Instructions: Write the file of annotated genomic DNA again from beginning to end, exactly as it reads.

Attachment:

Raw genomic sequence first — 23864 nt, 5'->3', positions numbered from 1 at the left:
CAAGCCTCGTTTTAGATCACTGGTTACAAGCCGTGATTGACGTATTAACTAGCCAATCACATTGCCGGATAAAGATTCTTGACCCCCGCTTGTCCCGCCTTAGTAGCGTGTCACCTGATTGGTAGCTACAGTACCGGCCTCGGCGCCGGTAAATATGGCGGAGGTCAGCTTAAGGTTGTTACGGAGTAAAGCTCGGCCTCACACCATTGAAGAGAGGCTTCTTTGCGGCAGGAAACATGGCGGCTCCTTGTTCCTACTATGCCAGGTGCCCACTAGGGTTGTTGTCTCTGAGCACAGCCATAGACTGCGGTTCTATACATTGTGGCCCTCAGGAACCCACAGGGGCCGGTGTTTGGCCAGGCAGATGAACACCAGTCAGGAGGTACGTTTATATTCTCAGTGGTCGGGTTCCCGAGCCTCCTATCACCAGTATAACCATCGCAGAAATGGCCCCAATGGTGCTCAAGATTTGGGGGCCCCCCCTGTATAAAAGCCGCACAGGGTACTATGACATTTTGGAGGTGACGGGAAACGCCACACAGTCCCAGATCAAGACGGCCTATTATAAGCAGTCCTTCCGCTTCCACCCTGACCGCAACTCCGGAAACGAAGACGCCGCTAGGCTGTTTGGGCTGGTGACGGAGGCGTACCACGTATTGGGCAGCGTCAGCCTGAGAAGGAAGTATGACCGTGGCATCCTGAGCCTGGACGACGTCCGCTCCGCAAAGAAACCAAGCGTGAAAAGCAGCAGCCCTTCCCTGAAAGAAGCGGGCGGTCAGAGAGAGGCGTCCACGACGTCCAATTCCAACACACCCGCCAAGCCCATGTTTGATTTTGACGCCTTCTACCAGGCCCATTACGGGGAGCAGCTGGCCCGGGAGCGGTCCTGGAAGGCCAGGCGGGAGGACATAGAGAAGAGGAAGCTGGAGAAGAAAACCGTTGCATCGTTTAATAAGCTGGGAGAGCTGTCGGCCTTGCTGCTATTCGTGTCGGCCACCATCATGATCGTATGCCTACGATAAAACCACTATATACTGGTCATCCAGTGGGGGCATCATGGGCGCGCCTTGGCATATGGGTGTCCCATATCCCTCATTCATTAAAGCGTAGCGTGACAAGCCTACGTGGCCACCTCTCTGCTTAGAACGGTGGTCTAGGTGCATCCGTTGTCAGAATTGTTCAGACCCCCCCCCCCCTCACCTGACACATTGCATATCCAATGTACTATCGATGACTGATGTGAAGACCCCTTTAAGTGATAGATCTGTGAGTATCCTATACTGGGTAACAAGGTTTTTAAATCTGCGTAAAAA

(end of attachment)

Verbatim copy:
Raw genomic sequence first — 23864 nt, 5'->3', positions numbered from 1 at the left:
CAAGCCTCGTTTTAGATCACTGGTTACAAGCCGTGATTGACGTATTAACTAGCCAATCACATTGCCGGATAAAGATTCTTGACCCCCGCTTGTCCCGCCTTAGTAGCGTGTCACCTGATTGGTAGCTACAGTACCGGCCTCGGCGCCGGTAAATATGGCGGAGGTCAGCTTAAGGTTGTTACGGAGTAAAGCTCGGCCTCACACCATTGAAGAGAGGCTTCTTTGCGGCAGGAAACATGGCGGCTCCTTGTTCCTACTATGCCAGGTGCCCACTAGGGTTGTTGTCTCTGAGCACAGCCATAGACTGCGGTTCTATACATTGTGGCCCTCAGGAACCCACAGGGGCCGGTGTTTGGCCAGGCAGATGAACACCAGTCAGGAGGTACGTTTATATTCTCAGTGGTCGGGTTCCCGAGCCTCCTATCACCAGTATAACCATCGCAGAAATGGCCCCAATGGTGCTCAAGATTTGGGGGCCCCCCCTGTATAAAAGCCGCACAGGGTACTATGACATTTTGGAGGTGACGGGAAACGCCACACAGTCCCAGATCAAGACGGCCTATTATAAGCAGTCCTTCCGCTTCCACCCTGACCGCAACTCCGGAAACGAAGACGCCGCTAGGCTGTTTGGGCTGGTGACGGAGGCGTACCACGTATTGGGCAGCGTCAGCCTGAGAAGGAAGTATGACCGTGGCATCCTGAGCCTGGACGACGTCCGCTCCGCAAAGAAACCAAGCGTGAAAAGCAGCAGCCCTTCCCTGAAAGAAGCGGGCGGTCAGAGAGAGGCGTCCACGACGTCCAATTCCAACACACCCGCCAAGCCCATGTTTGATTTTGACGCCTTCTACCAGGCCCATTACGGGGAGCAGCTGGCCCGGGAGCGGTCCTGGAAGGCCAGGCGGGAGGACATAGAGAAGAGGAAGCTGGAGAAGAAAACCGTTGCATCGTTTAATAAGCTGGGAGAGCTGTCGGCCTTGCTGCTATTCGTGTCGGCCACCATCATGATCGTATGCCTACGATAAAACCACTATATACTGGTCATCCAGTGGGGGCATCATGGGCGCGCCTTGGCATATGGGTGTCCCATATCCCTCATTCATTAAAGCGTAGCGTGACAAGCCTACGTGGCCACCTCTCTGCTTAGAACGGTGGTCTAGGTGCATCCGTTGTCAGAATTGTTCAGACCCCCCCCCCCCTCACCTGACACATTGCATATCCAATGTACTATCGATGACTGATGTGAAGACCCCTTTAAGTGATAGATCTGTGAGTATCCTATACTGGGTAACAAGGTTTTTAAATCTGCGTAAAAA